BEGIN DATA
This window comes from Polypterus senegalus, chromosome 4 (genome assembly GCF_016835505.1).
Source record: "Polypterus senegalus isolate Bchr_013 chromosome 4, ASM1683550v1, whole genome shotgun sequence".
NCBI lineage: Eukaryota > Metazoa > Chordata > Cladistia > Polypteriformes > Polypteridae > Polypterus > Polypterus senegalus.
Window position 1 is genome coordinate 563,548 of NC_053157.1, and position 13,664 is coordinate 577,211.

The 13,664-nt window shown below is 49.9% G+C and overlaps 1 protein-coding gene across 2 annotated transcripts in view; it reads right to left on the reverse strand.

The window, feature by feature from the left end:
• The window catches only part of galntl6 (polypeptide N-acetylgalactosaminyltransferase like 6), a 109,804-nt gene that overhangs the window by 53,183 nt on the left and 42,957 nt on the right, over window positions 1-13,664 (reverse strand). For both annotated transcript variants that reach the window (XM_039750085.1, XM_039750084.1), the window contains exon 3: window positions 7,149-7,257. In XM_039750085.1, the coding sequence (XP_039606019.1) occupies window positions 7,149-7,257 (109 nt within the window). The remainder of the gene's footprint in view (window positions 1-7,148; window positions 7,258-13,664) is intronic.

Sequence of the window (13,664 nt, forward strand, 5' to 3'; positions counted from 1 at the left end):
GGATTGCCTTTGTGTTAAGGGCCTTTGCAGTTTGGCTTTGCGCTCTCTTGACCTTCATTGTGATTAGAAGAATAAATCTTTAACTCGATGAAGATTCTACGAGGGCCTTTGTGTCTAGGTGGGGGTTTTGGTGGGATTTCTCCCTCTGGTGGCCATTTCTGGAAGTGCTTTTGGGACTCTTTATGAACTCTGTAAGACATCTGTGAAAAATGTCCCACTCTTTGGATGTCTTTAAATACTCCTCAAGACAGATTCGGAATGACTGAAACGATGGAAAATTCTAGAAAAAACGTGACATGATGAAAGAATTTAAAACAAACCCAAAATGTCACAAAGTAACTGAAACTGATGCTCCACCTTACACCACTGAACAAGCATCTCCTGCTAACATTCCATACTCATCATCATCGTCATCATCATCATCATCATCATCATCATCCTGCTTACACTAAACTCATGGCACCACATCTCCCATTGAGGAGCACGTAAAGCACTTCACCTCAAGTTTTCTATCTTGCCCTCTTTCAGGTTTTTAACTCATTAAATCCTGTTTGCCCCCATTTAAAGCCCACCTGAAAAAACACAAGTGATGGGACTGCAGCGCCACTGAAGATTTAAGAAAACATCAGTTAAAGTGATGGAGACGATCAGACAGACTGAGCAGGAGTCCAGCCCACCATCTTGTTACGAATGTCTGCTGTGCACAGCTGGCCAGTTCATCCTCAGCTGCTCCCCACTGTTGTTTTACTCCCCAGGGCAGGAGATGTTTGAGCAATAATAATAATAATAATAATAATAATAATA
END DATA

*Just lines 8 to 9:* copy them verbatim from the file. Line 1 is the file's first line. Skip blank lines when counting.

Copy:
Sequence of the window (13,664 nt, forward strand, 5' to 3'; positions counted from 1 at the left end):
GGATTGCCTTTGTGTTAAGGGCCTTTGCAGTTTGGCTTTGCGCTCTCTTGACCTTCATTGTGATTAGAAGAATAAATCTTTAACTCGATGAAGATTCTACGAGGGCCTTTGTGTCTAGGTGGGGGTTTTGGTGGGATTTCTCCCTCTGGTGGCCATTTCTGGAAGTGCTTTTGGGACTCTTTATGAACTCTGTAAGACATCTGTGAAAAATGTCCCACTCTTTGGATGTCTTTAAATACTCCTCAAGACAGATTCGGAATGACTGAAACGATGGAAAATTCTAGAAAAAACGTGACATGATGAAAGAATTTAAAACAAACCCAAAATGTCACAAAGTAACTGAAACTGATGCTCCACCTTACACCACTGAACAAGCATCTCCTGCTAACATTCCATACTCATCATCATCGTCATCATCATCATCATCATCATCATCATCCTGCTTACACTAAACTCATGGCACCACATCTCCCATTGAGGAGCACGTAAAGCACTTCACCTCAAGTTTTCTATCTTGCCCTCTTTCAGGTTTTTAACTCATTAAATCCTGTTTGCCCCCATTTAAAGCCCACCTGAAAAAACACAAGTGATGGGACTGCAGCGCCACTGAAGATTTAAGAAAACATCAGTTAAAGTGATGGAGACGATCAGACAGACTGAGCAGGAGTCCAGCCCACCATCTTGTTACGAATGTCTGCTGTGCACAGCTGGCCAGTTCATCCTCAGCTGCTCCCCACTGTTGTTTTACTCCCCAGGGCAGGAGATGTTTGAGCAATAATAATAATAATAATAATAATAATAATA